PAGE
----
So I think that was one big thing and one big difference. The second is this idea of environment. And this was something that I think permeated through not only the classroom but also Soviet culture, where - my parents always say that the winners of Math Olympiads in Russia were the rock stars. They were the people that kids looked up to. And there was this kind of this fervor of mathematical culture. There were math circles and math magazines. And basically, knowing math, fluency in math was cool.

RAZ: So the assumption from the beginning was every child has the potential to be great at math, we just have to teach them in the right way.

GERSHMAN: Yeah. Every child has the potential to be fluent in math. And this is something that my mom always repeated when she came to the United States. She couldn't understand why people were so comfortable admitting that they're not math people or not fluent in math. But no one would ever admit that they can't read. To her, the two were the same.


GERSHMAN: Many people point to the various Soviet firsts - first satellite, first dog in space, first man in space - as a testament to the success of this system of math education. But I don't really think that's fair. These were the achievements of a small collection of great minds. A better proof of concept, if you will, was the experience of Soviet immigration. Hundreds of thousands of people fled the Soviet Union before its collapse, my parents among them. Suddenly, they were forced to navigate an entirely new world entirely alone. For these immigrants, math was a lifeline.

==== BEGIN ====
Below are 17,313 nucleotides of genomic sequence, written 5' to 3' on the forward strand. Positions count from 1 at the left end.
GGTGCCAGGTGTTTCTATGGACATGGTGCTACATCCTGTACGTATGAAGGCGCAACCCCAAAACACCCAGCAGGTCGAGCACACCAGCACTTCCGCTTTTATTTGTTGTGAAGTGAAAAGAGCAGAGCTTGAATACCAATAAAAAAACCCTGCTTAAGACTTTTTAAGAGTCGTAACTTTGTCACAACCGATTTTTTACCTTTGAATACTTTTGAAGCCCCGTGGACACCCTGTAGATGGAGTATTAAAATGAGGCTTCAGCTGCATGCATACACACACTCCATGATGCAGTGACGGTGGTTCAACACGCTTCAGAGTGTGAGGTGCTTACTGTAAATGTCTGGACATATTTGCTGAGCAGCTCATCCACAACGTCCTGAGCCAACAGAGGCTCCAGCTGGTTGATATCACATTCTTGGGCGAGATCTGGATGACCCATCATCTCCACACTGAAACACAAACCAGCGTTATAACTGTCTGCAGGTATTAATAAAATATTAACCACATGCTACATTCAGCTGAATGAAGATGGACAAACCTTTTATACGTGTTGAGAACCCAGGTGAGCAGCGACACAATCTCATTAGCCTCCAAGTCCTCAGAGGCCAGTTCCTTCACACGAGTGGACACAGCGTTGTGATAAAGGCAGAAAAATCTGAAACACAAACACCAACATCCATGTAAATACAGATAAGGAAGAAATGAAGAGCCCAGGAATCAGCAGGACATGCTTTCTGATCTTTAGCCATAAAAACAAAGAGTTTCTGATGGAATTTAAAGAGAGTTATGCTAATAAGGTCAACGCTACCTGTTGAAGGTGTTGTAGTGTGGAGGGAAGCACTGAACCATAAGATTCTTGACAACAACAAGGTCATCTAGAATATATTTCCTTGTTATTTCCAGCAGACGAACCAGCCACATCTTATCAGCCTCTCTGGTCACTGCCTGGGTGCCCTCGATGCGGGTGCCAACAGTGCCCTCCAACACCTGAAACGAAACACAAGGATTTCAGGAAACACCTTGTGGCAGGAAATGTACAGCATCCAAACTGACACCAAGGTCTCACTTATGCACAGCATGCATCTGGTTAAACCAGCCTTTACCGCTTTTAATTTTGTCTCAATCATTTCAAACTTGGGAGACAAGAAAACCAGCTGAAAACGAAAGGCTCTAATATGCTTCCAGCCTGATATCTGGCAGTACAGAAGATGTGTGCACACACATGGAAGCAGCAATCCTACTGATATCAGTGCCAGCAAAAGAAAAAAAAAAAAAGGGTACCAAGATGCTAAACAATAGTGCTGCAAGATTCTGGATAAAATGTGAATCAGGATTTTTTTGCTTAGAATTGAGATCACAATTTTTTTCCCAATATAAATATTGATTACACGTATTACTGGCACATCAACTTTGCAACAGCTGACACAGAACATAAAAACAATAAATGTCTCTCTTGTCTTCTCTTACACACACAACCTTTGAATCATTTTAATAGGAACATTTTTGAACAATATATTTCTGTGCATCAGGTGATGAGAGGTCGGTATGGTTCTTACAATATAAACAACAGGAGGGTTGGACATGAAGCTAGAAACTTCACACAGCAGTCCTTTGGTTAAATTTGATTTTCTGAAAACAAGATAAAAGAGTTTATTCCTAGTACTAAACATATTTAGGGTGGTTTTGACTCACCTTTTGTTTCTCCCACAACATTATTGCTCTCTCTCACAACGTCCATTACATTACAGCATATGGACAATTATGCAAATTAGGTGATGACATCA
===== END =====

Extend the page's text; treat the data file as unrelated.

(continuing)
A few years after emigrating from Belarus to Boston, my mother came home from work and saw my brother working on his math homework and saw that he couldn't add two fractions with two different denominators. She saw that not only could he not do this, but he also emphatically insisted it was impossible and refused to continue the question further.

This was a turning point for her, and she decided to leave her job to tutor him in math. And soon after, she and a fellow teacher partnered to open the Russian School of Math, an after-school math enrichment program.


RAZ: I mean, here's the thing, right? When we think about math education today, like what you're describing, if you went to somebody in Russia now and you said, hey, we have this radical concept we're introducing in the United States, they would say, what are you talking about? This is totally normal, right?

GERSHMAN: Yeah, absolutely. It's radical for the United States, but it's not radical in general. In a traditional American public school system, basically what happens is kids learn very basic material all throughout elementary school, and then suddenly, incredibly complex material is thrown at them. And then kids are basically left to think, OK, well, if I can't make that mental leap, that must just mean that I'm not good at math. So I give up.

I think it's really a disservice that we do to them by not introducing them to these kind of higher-level concepts because they're capable of it. They're better at it. And the earlier you start, you know, the more fluency they develop such that, once they hit middle school and high school, these things are just a natural progression. They're not hard.

RAZ: That's Masha Gershman. She's the director of outreach at the Russian School of Math. You can see her entire talk at